Nina Jun Yuchi

The Subconscious as Politics

Digital design, workshop facilitation, publication design, art education

“The Subconscious as Politics: An Inquiry of Collaborative Design Education through Radical Speculation” is a thesis written and designed for the completion of the RISD TLAD MA program. This is an edited version and the full text can be found here.

Dreaming is a key method in my research to seek out and materialize alternative worlds. It became the object of my obsessive interest in visualizing speculative futures in contrast to the one we currently live in. I harnessed my dreams as a space in which I could freely express my queerness or explore my interests towards celebrities and fictional characters. It became a reality in which I could rekindle trust with those who hurt me and I could engage in abolitionist praxis with my broken relationships. Patterns about my lifestyle and mental state became more and more visible as I annotated and categorized my journal entries, deciphering their implicit meanings. My fantastical dream worlds became a safe refuge for me to mobilize in my politics and rest through burnout. They allow me to extend my reality beyond the oppressive one I currently live in so I can dream towards a world of reflection and liberation. Through my previous and ongoing research, dreaming has become and continues to be an important practice in my politics and life.

My research stemmed from the inquiry of a few particular topics in addition to those mentioned in the introduction, outlined in this chapter. To build a holistic understanding of how they intersect with design and education, it was crucial to learn about existing theories, research, and designers. My individual experiences of dreaming, political identity, and temporalities are as unique as they are shared; they become reference points for me to expand my perspective into the broader communities of which I am apart. After all, “the personal is political”. This ideological foundation guided the conversation between the inquiry of my own and my community’s in this work.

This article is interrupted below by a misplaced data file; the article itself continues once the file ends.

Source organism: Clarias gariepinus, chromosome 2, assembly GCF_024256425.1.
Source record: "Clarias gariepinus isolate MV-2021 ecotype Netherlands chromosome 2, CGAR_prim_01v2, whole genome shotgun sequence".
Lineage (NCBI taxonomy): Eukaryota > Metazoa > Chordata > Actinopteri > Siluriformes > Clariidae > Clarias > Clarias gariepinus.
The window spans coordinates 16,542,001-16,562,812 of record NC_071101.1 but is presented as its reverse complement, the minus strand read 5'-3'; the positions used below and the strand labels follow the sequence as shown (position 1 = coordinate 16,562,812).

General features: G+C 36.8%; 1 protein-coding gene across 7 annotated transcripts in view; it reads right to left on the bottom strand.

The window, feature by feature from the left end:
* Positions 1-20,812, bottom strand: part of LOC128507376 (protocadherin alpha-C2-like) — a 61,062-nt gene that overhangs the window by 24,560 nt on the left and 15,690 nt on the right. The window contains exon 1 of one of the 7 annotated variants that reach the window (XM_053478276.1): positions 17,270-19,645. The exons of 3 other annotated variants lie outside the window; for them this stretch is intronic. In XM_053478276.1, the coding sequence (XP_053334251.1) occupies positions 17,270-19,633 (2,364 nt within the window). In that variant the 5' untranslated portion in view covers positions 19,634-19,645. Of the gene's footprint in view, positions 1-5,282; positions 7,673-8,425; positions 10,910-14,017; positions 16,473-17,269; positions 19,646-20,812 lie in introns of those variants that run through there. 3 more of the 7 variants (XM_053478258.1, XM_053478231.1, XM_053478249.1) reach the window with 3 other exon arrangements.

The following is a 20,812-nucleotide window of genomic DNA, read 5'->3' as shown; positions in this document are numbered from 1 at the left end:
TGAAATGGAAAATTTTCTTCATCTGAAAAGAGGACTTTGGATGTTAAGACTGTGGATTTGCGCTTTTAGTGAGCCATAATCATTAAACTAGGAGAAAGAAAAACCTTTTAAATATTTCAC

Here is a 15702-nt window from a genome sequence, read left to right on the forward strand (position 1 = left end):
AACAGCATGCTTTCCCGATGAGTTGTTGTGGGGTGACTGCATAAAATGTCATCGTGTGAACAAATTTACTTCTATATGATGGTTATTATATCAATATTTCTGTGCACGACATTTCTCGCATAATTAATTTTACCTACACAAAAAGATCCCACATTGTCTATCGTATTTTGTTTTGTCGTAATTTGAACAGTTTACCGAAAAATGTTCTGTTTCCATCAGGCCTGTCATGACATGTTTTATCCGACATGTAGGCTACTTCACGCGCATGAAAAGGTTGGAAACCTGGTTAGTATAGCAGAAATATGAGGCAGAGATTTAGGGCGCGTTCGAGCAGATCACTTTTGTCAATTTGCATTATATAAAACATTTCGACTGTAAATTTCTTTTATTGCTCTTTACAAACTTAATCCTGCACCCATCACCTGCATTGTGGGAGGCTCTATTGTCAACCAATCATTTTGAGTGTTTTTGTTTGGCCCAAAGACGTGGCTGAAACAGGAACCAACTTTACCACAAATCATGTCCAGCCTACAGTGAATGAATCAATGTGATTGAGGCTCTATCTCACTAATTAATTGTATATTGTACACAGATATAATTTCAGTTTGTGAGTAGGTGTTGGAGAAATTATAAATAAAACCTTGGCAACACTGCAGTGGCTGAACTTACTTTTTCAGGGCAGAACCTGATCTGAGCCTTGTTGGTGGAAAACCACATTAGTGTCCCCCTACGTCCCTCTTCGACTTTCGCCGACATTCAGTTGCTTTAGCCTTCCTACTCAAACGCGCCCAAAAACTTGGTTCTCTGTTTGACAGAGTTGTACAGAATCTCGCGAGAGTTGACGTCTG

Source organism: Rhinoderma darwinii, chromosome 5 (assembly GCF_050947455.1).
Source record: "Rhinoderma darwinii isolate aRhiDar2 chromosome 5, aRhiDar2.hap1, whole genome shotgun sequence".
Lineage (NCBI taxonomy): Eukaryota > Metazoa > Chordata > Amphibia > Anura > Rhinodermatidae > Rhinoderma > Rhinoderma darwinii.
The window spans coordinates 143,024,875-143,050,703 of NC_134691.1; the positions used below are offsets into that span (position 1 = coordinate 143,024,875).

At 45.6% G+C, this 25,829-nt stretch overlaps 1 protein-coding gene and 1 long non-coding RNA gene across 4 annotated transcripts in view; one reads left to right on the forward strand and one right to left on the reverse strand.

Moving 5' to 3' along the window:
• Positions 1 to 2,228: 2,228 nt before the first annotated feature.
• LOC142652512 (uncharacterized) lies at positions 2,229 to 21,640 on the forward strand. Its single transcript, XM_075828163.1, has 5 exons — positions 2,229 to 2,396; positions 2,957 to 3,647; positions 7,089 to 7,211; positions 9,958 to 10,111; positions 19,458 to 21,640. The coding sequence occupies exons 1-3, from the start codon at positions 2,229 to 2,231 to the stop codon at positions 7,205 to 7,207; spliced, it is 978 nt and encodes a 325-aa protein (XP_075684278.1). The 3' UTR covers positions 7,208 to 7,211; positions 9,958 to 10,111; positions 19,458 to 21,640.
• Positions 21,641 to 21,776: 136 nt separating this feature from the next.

To address my research questions, I conducted a workshop series The Subconscious as Politics which consisted of two events revolving around my practice and inquiries. The first event I hosted was an online workshop with a film screening of Paprika, directed by Satoshi Kon in 2006. Film screenings are a powerful space for community in which participants experience the same piece of media at the same time, then commune to share their reactions. This workshop began with activities on Figma, followed by a presentation, another activity, then the film screening. For the second event, I hosted a collaborative zine workshop that published a final zine.

And yet despite all the labor I have put into this project, I can’t say that I have a clear answer to what I had questioned—How does the collective pedagogical thought of a community inform a design practice? I continue to feel confused and jaded especially given that my resources are limited in this institution and there are so many opportunities I have yet to explore. However, I was able to get a glimpse of what these might look like through my workshops but continue to challenge the ways in which design, education, identity, and temporalities communicate through a sustained inquiry beyond this book.

To expect a comprehensive answer after this research is contradictory to its nature. Just like Octavia Butler (2000) told the skeptical student, there are thousands of answers to my inquiry and thousands of possibilities to arrive at a new understanding. I consider my research one that is lifelong because I will always be learning more about myself, my communities, and our potential for change. I am constantly in a state of becoming and am nervously excited to think about my work growing alongside my research and practice in design and education. Slowly but surely though, I begin to see a blurred vision of the future sharpen into an image of liberation.